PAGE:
"Si tuscanas examinemus loquelas non restat in dubio quin aliud sit vulgare quod querimus quam quod actingit populus Toscanorum". It is Dante, in his "De vulgari eloquentia" speaking, the father of the Italian language, reflecting on the illustrious vernacular as a linguistic model for Italian, stating, "if we examine the Tuscan dialects there is no doubt that the vulgar we seek is that to which the Tuscan people draw from”.
Foto da donnamoderna.com
Did you ever find yourself breathless in front of a work of art? It's called Stendhal syndrome, from the name of the French writer who first experienced this feeling of oppression before beauty, right in one of the richest cities of art in the world, our Florence.
“I had reached that level of emotion where the celestial sensations of the arts and the passionate feelings meet. Coming out of Santa Croce, I had a heartbeat, life had dried up for me, I was walking fearing to fall.”
As in many other countries of the world, in Italy, March 8 is a day to celebrate Women's Day and those who have decided to study Italian in Florence, will notice: with spring at our doorstep, the city is literally invaded by the scent of mimosa flowers. Despite Women's Day being an international holiday, the gift of mimosa flowers remains an all-Italian custom that dates back to the immediate post-war period. Let's find out how it was born!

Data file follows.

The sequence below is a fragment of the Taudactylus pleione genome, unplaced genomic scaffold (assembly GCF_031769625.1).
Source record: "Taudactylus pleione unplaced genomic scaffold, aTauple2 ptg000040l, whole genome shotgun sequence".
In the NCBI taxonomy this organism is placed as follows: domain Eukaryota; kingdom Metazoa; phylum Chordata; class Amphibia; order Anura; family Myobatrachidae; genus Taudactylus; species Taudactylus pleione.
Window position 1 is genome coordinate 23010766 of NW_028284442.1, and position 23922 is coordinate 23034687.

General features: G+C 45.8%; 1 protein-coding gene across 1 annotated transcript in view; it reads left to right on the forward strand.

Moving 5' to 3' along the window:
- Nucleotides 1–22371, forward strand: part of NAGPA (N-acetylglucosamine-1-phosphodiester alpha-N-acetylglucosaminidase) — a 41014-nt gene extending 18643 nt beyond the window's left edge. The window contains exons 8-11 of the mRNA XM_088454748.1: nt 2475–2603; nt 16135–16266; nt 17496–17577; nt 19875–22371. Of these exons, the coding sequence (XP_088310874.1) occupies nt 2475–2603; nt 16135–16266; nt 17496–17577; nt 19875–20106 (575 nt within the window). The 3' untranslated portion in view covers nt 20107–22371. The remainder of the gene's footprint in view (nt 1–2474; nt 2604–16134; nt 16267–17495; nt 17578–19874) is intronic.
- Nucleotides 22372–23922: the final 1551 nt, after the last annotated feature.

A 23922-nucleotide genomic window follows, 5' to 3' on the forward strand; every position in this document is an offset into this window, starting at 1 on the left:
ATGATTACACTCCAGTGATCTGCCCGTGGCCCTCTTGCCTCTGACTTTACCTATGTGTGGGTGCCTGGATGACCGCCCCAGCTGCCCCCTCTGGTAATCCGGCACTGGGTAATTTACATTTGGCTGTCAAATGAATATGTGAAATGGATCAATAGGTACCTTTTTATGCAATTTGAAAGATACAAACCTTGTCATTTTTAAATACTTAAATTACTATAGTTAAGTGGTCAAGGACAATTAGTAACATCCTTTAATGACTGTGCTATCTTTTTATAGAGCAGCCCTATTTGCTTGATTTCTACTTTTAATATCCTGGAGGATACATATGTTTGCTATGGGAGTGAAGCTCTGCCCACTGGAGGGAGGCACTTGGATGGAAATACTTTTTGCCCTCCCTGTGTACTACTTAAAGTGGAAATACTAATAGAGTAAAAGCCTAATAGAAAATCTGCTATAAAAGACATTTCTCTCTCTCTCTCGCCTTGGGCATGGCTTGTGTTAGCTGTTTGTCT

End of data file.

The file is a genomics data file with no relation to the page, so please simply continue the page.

"Florence has been known for centuries for its villas on the low hills which surround the city” reads the famous "Italian Villas and Gardens", a small but precise passage written in the early twentieth century by Edith Wharton. Precisely right: studying Italian in Florence allows you not only to have the good fortune to live in a city of immortal beauty, but also offers numerous opportunities to explore the heart of Tuscany.
2019 is the year of Leonardo! To honor one of the brightest minds in the history of man-kind five centuries after his death, Florence - a city in which Leonardo lived, was formed and inspired by it - is swarming with exhibitions, initiatives and installations dedicated to the genius of Vinci. Opening the celebrations was the exhibition at the Uffizi of the Leicester Code, on loan from owner Bill Gates. However, the twelve months of Leonardo has just begun and will continue with another unmissable event: from March 9, in fact, Palazzo Strozzi and the Bargello Museum will host the first major retrospective ever dedicated to Verrocchio, who was the master of Leonardo.